The rise of ‘career buffering’: Everything you need to know about the controversial new workplace trend taking over Australia
- ‘Career cushioning’ is the latest trend circulating on LinkedIn
- The theme sees employees creating a backup plan in case of sudden job loss.
- Career expert Sue Ellson said this involves networking and upskilling.
Sue Ellson (pictured) told FEMAIL that ‘career buffering’ causes employees to keep their options open in the event of a sudden job loss
Employees are keeping their options open with ‘plan b’ jobs in a new workplace trend called ‘job buffering’.
The recession, rising cost of living, and fear of being fired has led to new career tactics among employees, which involves networking and expanding skill sets.
The trend does not involve actively seeking a new role, but instead focuses on building your value so that you are remembered by those in the industry.
Melbourne career expert Sue Ellson told FEMAIL that ‘it pays to let people know what you can do and the value you bring’ rather than explain your job or the company you work for.
The recession, rising cost of living, and fear of being laid off have led to new career tactics among employees, which involves networking and expanding skill sets (file image)
“The reality is that most of us will face downsizing, redundancy or reduced hours throughout our working lives,” said Ms. Ellson.
“When this happens, we suddenly realize how precarious it is to have a job today and not have a job tomorrow, so we start devising strategies to make sure we maintain our income.”
To ‘buffer’ your career, be sure to keep your network up to date, whether it’s in person at events or on LinkedIn.
This way, when a position becomes available, employers will have a select few in mind for the position.
Also be open about your career prospects on LinkedIn so employers can really see your value.
Networking also helps keep ‘passive candidates’ top of mind for employers when positions open up.
“Passive candidates are not necessarily job seekers, but because they have good quality skills, knowledge and networks, they are prime targets for a headhunter or someone looking for them online,” said Ms Ellson.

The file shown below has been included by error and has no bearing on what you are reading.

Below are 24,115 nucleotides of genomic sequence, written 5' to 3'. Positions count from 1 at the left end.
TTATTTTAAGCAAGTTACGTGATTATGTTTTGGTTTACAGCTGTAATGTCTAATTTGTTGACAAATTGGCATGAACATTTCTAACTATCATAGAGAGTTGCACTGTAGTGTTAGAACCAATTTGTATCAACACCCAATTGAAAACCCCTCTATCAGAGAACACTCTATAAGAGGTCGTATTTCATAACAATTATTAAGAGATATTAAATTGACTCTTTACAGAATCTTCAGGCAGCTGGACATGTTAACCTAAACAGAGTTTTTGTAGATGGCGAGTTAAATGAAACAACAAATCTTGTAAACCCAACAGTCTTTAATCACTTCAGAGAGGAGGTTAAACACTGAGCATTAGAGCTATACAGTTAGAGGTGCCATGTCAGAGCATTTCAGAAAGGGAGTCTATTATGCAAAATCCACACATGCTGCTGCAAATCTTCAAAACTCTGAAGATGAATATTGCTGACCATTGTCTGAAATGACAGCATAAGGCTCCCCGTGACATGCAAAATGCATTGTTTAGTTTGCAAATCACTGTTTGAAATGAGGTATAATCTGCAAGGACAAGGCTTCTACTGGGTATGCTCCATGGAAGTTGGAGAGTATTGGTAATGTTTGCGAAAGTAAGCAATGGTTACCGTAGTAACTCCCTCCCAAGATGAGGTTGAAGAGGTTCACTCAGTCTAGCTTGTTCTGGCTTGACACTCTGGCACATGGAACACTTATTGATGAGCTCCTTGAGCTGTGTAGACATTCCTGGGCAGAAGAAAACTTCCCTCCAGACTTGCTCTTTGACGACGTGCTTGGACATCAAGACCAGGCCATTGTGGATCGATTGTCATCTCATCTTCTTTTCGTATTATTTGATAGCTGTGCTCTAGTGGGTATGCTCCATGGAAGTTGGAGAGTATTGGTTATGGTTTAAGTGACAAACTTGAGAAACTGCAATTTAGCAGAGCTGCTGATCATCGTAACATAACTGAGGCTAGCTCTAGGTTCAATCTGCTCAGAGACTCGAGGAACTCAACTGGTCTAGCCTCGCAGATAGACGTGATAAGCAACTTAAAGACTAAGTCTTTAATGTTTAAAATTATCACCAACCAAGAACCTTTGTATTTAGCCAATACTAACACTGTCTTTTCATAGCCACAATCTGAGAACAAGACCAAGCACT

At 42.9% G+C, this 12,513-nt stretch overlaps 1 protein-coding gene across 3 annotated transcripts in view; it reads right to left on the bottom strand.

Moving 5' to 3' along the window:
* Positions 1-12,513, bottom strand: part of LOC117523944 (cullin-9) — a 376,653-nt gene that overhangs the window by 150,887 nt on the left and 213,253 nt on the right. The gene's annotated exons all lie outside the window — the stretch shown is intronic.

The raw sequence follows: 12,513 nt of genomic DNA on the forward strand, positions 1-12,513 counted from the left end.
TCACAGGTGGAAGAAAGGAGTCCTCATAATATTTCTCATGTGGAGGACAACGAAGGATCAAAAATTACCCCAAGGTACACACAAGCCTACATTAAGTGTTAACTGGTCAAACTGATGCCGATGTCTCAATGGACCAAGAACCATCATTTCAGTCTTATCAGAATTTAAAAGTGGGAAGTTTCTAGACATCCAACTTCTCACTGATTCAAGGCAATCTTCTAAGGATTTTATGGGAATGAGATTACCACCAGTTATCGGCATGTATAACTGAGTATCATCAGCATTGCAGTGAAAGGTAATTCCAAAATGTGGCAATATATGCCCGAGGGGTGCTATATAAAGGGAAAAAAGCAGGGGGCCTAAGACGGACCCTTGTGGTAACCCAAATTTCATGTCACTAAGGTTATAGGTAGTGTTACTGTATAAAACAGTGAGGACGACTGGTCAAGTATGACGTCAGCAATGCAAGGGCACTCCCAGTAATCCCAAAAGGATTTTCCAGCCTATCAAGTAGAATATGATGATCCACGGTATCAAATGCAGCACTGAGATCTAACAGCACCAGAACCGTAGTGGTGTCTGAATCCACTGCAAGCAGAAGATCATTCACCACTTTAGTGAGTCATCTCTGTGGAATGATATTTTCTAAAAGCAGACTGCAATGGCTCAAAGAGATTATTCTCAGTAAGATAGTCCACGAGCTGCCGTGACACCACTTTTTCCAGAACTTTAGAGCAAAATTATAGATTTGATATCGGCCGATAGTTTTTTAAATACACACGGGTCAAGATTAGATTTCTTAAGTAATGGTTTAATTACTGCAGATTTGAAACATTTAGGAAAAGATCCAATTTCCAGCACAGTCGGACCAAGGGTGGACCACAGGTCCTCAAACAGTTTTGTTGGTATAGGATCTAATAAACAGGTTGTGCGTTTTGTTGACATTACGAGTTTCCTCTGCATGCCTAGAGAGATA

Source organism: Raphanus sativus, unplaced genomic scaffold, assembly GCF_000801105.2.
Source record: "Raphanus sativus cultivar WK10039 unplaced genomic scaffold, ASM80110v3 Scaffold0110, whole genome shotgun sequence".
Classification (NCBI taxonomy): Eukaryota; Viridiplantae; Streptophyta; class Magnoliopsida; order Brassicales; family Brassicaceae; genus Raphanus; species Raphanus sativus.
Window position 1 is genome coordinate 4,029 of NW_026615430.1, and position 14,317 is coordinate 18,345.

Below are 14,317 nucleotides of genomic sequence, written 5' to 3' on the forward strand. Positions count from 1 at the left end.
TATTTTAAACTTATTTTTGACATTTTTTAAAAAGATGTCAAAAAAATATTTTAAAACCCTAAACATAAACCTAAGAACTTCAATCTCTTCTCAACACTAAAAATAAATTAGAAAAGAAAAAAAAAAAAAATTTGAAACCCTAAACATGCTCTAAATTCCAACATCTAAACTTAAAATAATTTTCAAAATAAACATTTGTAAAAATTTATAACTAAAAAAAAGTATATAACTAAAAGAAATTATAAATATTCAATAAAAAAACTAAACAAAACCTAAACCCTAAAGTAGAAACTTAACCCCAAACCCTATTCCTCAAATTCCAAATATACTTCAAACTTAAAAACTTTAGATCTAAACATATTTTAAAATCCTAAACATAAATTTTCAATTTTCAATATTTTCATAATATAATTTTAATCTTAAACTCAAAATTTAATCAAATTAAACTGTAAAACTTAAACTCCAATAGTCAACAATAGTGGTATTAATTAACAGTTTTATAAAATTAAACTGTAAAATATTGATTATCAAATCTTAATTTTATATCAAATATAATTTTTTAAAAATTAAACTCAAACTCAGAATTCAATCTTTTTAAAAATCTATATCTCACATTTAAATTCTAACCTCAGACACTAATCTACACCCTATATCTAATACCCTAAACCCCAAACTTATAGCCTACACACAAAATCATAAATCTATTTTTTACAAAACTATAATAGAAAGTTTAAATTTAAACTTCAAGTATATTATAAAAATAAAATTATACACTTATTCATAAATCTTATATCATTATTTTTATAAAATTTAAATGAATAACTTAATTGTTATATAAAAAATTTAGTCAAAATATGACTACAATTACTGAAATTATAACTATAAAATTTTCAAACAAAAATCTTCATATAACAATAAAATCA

“Up to 90 percent of jobs are never advertised, so staying ‘in the know’ is vital, and personal referrals are one of the best ways to secure a new role.”
This ‘buffering’ will help you stay favored over others and employed throughout your career.
How to start the damping stroke:
1. Keep your network up to date
2. Compare the skills you have with the skills for the job you want
3. Make a long-term plan of what you want from the next opportunity
Next, compare the skills you have with the possible job you want; this may require taking a course or reading books to improve your skills.
Consider making a long-term plan of what you want to accomplish or a position you would be willing to take if you lost your job.
Ms Ellson added: “It’s great to see more people living a life of intention and making conscious decisions about how they can align with the right opportunity.”
‘I’m not a fan of changing jobs for the sake of it, or applying for practice jobs, as it’s very distracting and wastes the employer’s time, but learning the skills to get a job, as well as the skills to do a Work is essential in a world where everything is changing at a faster rate than at any time in history.’
It follows after Australians saw the rise of ‘quitting quietly’ which involves employees doing less to improve their life balance and avoid burnout.